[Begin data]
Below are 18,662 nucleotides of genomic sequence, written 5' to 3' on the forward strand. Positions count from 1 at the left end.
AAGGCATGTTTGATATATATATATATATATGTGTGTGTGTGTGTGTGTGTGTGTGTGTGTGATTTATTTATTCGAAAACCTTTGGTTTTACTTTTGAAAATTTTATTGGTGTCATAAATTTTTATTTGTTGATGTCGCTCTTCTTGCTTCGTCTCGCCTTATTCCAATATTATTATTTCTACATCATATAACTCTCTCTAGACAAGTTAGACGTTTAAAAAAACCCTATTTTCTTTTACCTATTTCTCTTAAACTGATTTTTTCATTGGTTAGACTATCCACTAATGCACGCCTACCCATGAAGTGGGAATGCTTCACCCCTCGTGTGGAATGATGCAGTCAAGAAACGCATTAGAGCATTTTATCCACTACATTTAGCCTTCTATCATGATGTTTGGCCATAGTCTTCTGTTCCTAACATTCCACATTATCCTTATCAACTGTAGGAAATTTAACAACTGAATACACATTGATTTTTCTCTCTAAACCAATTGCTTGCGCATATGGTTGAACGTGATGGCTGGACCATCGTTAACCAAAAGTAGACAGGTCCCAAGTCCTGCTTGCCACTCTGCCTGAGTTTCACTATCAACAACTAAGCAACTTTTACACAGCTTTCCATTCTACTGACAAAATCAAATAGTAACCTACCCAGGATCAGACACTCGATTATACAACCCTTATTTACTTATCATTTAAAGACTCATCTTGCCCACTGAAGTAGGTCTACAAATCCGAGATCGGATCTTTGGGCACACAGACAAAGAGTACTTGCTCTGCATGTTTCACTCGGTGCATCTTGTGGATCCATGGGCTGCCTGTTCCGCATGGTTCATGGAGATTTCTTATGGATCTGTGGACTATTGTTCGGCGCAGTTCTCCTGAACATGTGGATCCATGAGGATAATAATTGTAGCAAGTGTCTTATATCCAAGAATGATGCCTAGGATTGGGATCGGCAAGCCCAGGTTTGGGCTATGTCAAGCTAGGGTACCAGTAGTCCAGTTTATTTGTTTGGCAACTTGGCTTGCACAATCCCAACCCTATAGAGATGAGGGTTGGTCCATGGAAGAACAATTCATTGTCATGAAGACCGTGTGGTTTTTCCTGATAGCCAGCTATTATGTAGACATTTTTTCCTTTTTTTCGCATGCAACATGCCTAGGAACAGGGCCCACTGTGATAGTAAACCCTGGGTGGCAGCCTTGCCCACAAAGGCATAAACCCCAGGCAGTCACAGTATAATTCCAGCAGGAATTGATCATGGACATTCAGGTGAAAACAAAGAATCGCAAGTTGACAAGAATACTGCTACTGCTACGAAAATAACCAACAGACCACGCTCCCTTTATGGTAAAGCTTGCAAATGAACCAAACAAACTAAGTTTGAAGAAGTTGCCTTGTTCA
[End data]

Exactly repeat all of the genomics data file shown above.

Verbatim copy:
Below are 18,662 nucleotides of genomic sequence, written 5' to 3' on the forward strand. Positions count from 1 at the left end.
AAGGCATGTTTGATATATATATATATATATGTGTGTGTGTGTGTGTGTGTGTGTGTGTGTGATTTATTTATTCGAAAACCTTTGGTTTTACTTTTGAAAATTTTATTGGTGTCATAAATTTTTATTTGTTGATGTCGCTCTTCTTGCTTCGTCTCGCCTTATTCCAATATTATTATTTCTACATCATATAACTCTCTCTAGACAAGTTAGACGTTTAAAAAAACCCTATTTTCTTTTACCTATTTCTCTTAAACTGATTTTTTCATTGGTTAGACTATCCACTAATGCACGCCTACCCATGAAGTGGGAATGCTTCACCCCTCGTGTGGAATGATGCAGTCAAGAAACGCATTAGAGCATTTTATCCACTACATTTAGCCTTCTATCATGATGTTTGGCCATAGTCTTCTGTTCCTAACATTCCACATTATCCTTATCAACTGTAGGAAATTTAACAACTGAATACACATTGATTTTTCTCTCTAAACCAATTGCTTGCGCATATGGTTGAACGTGATGGCTGGACCATCGTTAACCAAAAGTAGACAGGTCCCAAGTCCTGCTTGCCACTCTGCCTGAGTTTCACTATCAACAACTAAGCAACTTTTACACAGCTTTCCATTCTACTGACAAAATCAAATAGTAACCTACCCAGGATCAGACACTCGATTATACAACCCTTATTTACTTATCATTTAAAGACTCATCTTGCCCACTGAAGTAGGTCTACAAATCCGAGATCGGATCTTTGGGCACACAGACAAAGAGTACTTGCTCTGCATGTTTCACTCGGTGCATCTTGTGGATCCATGGGCTGCCTGTTCCGCATGGTTCATGGAGATTTCTTATGGATCTGTGGACTATTGTTCGGCGCAGTTCTCCTGAACATGTGGATCCATGAGGATAATAATTGTAGCAAGTGTCTTATATCCAAGAATGATGCCTAGGATTGGGATCGGCAAGCCCAGGTTTGGGCTATGTCAAGCTAGGGTACCAGTAGTCCAGTTTATTTGTTTGGCAACTTGGCTTGCACAATCCCAACCCTATAGAGATGAGGGTTGGTCCATGGAAGAACAATTCATTGTCATGAAGACCGTGTGGTTTTTCCTGATAGCCAGCTATTATGTAGACATTTTTTCCTTTTTTTCGCATGCAACATGCCTAGGAACAGGGCCCACTGTGATAGTAAACCCTGGGTGGCAGCCTTGCCCACAAAGGCATAAACCCCAGGCAGTCACAGTATAATTCCAGCAGGAATTGATCATGGACATTCAGGTGAAAACAAAGAATCGCAAGTTGACAAGAATACTGCTACTGCTACGAAAATAACCAACAGACCACGCTCCCTTTATGGTAAAGCTTGCAAATGAACCAAACAAACTAAGTTTGAAGAAGTTGCCTTGTTCA